Oz Torah: – Insights for the last days of Pesach .


What did the Hebrews take on their trudge through the wilderness?  Wives, children, clothing, matzah to eat, water to drink?

All these, but the Torah says something more: they went “chamushim” (Ex. 13:18), which Onkelos and others understand as “armed”, ready for the journey ahead and for any encounter with hostile tribes.

Cassuto says the word meant “disciplined”: they were not a mob but an organised people.

The rabbis saw that “chamushim” is reminiscent of “chamesh”, five. Maybe each Hebrew had five children.

Some thought that only a fifth of the people left with Moses (some said one in 50 or even only one in 500). This indicates that there were many who had made their peace with their degraded status and wanted what they were used to instead of the unknown future.

Or does it mean that only a minority were really worthy of the redemption?


The Jewish calendar derives its days, weeks and years from creation and its months from the Exodus: “This month (Nisan, the month of redemption) shall be to you the first of the months” (Ex. 12:1).

It is months that record the events of history. Our first event as a distinctive people was Pesach, and hence its month, Nisan, begins our list of months.

But the celebration is not merely an act of identification with the past, but an act of faith in the future. There is “Pesach Mitzrayim”, the Egyptian Passover – and there will one day be “Pesach L’Atid”, the Passover of the future, also in Nisan.

What brought about the historic Passover?

Not simply God’s pity on our ancestors, but, according to the sages, the piety and loyalty of the women, who maintained the people’s morale and hope (Sotah 11b). And the Passover of the Future depends on Jewish women ensuring we do not lose our way as Jews but remain firm in our Jewish identity and commitment.

That is why women’s participation in every possible aspect of Jewish life is so important.


All that effort to get the house ready for Pesach, and the festival is over in a week!

Actually, there is a sense in which the observance of Pesach should continue for the whole year. Avoiding leavened food is done on Pesach in a literal, physical fashion, but refraining from leaven in the sense of puffed-up arrogance is a permanent part of Jewish ethics.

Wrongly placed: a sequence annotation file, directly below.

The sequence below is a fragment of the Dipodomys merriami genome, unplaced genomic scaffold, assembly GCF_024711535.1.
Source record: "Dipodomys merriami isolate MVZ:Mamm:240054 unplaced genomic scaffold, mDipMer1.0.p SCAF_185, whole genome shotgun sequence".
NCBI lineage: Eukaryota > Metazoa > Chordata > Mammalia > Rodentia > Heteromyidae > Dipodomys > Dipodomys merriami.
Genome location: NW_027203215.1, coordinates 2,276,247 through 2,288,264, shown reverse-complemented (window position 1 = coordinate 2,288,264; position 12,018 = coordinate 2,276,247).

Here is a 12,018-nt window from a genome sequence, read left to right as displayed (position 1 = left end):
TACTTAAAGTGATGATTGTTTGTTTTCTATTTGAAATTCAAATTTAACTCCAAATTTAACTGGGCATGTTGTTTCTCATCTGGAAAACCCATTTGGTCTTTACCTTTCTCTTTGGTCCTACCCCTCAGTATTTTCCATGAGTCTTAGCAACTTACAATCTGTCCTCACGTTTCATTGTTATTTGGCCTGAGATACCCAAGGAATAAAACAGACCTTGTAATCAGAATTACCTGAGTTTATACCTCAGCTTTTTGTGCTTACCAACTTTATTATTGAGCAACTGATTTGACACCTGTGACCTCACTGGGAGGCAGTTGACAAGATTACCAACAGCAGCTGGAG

There are two extremes to be avoided – being so arrogant and puffed-up that one is impossible to live with, and being so little concerned with one’s personal worth that one is too self-effacing.

Modesty is a wonderful thing, but not when it turns someone into a nobody. At the same time one’s modesty should not be turned into an art form to such an extent that it’s a type of arrogance. Boasting of one’s modesty is still boasting.

When Dickens creates the character of Uriah Heep, he deliberately makes him the sort of person who keeps on and on saying how ‘umble he is and as a result one gets the impression that Humble Heep is nothing but a show-off.


The Exodus story has repeated itself time and time again.

Some Exoduses are voluntary: people moving to another place to find a better life. Others are involuntary: people escaping or being forced out and seeking a haven.

The Biblical Exodus was different again: a persecuted people struggling for liberation and finally seeing their yearning realised.

The subject was analysed at a national Bible convention in Israel in 1963 in the days of Prime Minister David Ben Gurion. Ben Gurion not only attended but gave a lecture, as did at least one other member of his Cabinet.

Well may we envy the days when heads of government were capable of more than mere political machination!

The speakers compared the Exodus from Egypt with the return to Zion from the Babylonian exile. It was pointed out that the Exodus was an escape from oppression whilst the return from Babylon was a free-will aliyah.

The Israelites who left Egypt found none of their own group in Canaan whilst those who came from Babylon rejoined a Jewish community that had remained in the Land.

These and other aspects are relevant to every experience of movement and migration.

Do people move because they want to or because they have to? Is their integration different if they find some of their own people already present in their new home? To what extent do beliefs and ideals provide an impetus for migration or is the motivation more pragmatic? Is every Exodus unique?

Rabbi Apple served for 32 years as the chief minister of the Great Synagogue, Sydney, Australia’s oldest and most prestigious congregation. He was Australia’s highest profile rabbi and held many public roles. He is now retired and lives in Jerusalem. Rabbi Apple blogs at http://www.oztorah.com

Check Also

Whenever I feel afraid – Rosh HaShanah

Julie Andrews made it into a famous song – the notion that whenever I feel …